How to Read Photometrics – Photometrics 101 (Part 2)

Posted by:     Tags:  , , , , , , , , , , , ,     Posted date:  October 18, 2011  |  No comment

October 18, 2011

Photometrics 101

Photometric information is generally provided by a manufacturer with each fixture to assist in the lighting layout.

Efficiency: Compares how much light is emitted from a luminaire given its wattage consumption; however, efficiency does not indicate the quality of light or visual comfort of a luminaire.

Efficiency % =  Lamp Lumens / Total Wattage Used

Unit LPW: Indicates total system efficacy; however, unit LPW provides no indication of the light’s direction or quality. Some luminaires with a lower LPW may produce a more desirable lighting effect than a luminaire with a higher LPW.

LPW = (Lamp Lumens x Luminaire Efficiency) / Luminaire Watts

Candelas: Polar candela diagrams graphically illustrate the light intensity at specific directions from nadir. Intensity is on the vertical axis, and radial lines indicate elevation angles at 30,° 60° and 90° from nadir. For symmetrical downlights, only one half of a plane of data is shown; for wall washers, both wall and downlight data are shown. Consult specification sheets for full diagrams of non-rotationally symmetric units.


Luminance: Average luminance numerically indicates the brightness of the aperture. Luminance is provided for various viewing directions, the 0° direction being where the wall wash or accent light is aimed. To convert the preferred cd/m2
measure to the older footlamberts, multiply by 3.462. Typically, luminance reveals more about the quality and comfort of a lighting system than illuminance alone.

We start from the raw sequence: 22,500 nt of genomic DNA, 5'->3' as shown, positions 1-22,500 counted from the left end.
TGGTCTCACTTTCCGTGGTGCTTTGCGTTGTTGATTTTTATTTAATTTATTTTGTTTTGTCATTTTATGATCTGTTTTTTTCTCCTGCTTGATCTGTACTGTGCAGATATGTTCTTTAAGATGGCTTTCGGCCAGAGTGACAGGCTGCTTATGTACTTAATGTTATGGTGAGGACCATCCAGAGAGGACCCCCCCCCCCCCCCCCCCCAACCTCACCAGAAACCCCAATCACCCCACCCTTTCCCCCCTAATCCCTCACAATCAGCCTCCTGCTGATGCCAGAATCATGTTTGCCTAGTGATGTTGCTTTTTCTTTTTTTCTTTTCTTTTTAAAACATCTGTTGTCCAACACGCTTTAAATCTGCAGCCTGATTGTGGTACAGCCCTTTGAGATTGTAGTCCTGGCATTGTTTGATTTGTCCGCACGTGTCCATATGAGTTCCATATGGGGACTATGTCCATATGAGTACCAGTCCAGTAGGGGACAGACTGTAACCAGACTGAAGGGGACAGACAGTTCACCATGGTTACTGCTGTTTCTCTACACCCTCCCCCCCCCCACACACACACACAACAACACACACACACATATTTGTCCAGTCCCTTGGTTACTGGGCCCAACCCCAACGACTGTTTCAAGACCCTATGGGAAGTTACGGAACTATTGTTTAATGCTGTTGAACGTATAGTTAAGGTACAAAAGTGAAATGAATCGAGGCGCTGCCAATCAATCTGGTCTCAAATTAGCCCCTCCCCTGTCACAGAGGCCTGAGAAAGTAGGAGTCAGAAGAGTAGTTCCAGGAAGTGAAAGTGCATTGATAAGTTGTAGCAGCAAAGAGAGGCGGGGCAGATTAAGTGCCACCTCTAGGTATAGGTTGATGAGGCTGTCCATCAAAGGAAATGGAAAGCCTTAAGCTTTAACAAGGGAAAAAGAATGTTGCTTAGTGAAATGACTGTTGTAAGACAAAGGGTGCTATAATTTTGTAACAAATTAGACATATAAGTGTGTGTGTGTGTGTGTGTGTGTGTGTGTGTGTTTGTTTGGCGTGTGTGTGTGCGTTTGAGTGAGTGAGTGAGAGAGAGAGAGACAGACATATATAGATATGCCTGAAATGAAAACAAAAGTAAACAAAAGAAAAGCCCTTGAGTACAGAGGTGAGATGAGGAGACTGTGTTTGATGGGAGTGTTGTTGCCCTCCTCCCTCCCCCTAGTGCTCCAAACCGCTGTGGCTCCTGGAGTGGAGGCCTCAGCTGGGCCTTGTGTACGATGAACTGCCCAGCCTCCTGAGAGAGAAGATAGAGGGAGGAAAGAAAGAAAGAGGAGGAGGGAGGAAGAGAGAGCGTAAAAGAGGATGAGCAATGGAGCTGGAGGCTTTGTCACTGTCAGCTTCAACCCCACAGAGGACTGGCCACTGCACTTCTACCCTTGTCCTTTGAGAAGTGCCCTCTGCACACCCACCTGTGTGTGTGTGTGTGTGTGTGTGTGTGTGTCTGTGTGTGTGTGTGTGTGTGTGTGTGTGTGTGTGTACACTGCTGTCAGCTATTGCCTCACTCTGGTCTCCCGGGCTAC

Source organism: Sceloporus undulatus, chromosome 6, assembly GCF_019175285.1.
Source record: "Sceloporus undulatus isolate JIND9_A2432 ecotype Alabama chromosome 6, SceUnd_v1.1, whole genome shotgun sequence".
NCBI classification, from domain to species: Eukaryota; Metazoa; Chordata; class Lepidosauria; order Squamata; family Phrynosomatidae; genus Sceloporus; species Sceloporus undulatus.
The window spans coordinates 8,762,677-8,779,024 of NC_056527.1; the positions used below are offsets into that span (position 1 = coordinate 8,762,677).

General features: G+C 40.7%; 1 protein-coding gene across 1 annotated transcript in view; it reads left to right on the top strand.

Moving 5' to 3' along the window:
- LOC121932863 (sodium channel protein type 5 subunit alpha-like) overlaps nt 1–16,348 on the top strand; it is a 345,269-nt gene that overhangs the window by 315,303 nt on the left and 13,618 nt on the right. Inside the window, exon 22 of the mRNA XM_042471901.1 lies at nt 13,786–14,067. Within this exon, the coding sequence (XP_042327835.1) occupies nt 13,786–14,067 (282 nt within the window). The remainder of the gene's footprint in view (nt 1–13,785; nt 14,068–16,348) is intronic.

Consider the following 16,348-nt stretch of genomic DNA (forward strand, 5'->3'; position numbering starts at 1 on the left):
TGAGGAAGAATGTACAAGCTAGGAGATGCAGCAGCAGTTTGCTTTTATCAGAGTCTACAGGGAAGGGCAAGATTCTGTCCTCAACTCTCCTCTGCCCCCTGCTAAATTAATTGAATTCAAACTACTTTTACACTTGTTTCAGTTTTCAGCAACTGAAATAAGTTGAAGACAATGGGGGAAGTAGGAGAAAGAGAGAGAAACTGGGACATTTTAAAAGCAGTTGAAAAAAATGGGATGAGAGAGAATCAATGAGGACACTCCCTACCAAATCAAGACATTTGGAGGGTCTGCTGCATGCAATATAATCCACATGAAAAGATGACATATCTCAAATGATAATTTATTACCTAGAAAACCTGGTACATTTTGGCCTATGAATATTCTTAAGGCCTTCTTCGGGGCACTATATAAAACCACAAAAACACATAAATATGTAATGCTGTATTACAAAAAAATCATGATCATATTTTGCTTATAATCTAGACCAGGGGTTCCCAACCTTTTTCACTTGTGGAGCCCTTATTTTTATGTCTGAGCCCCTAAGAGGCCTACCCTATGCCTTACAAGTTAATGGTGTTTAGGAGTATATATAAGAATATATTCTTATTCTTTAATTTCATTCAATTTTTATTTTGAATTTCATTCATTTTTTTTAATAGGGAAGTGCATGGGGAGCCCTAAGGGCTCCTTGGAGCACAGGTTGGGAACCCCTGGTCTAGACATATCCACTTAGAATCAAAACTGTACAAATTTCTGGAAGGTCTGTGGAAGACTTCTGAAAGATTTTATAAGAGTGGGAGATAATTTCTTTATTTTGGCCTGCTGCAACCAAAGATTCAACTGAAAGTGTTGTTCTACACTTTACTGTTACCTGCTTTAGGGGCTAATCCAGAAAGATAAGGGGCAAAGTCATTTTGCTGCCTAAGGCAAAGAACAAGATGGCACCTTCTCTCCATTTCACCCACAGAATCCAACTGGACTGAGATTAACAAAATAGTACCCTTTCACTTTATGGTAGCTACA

Cone of Light: Useful tools for rapid lighting comparisons and calculations, cones of light calculate initial footcandle levels for a single unit based upon point calculation techniques. Beam diameters are rounded to the nearest half-foot.

Downlight: These cones of light provide single-unit performance with no inter-reflections from surfaces. Data listed is for mounting height, footcandle values at nadir, and resulting beam diameter. Please note:
1. Mounting heights are from the fixture plane to the illuminated work plane (task).
2. Footcandle values are at nadir (0°).
3. Beam diameter is defined as 50% maximum footcandle values. This allows rapid spacing of units for uniform illumination, allowing overlapping of 50% levels.
4. Maximum footcandle values may not always occur at nadir; batwing distributions produce maximum values surrounding nadir.
5. Proration factors are provided for other reflector finishes.



Beam Aiming: Beam aiming diagrams allow a designer to easily select the proper distance from a wall to locate a luminaire and get the center beam of the lamp where desired. For lighting art objects on a wall, the 30° aiming is preferred. At this angle, 1/3 of thebeam’s length will be above the CB point, and 2/3 will be below it. Thus, if a painting is three feet tall, plan for the CB to be aimed 1 foot below the top of the painting. For increased modeling of three-dimensional objects, two lights are typically used, a key light and fill light. Both are aimed at least 30° elevation and are located 45° off axis.

Accent: Patterns of light from adjustable accent luminaires are dependent upon the lamp type, wattage, lamp tilt and location of illuminated plane. Single-unit performance data is provided for horizontal and vertical planes, with the lamp tilted at either 0°, 30°, or 45° aiming. Please note: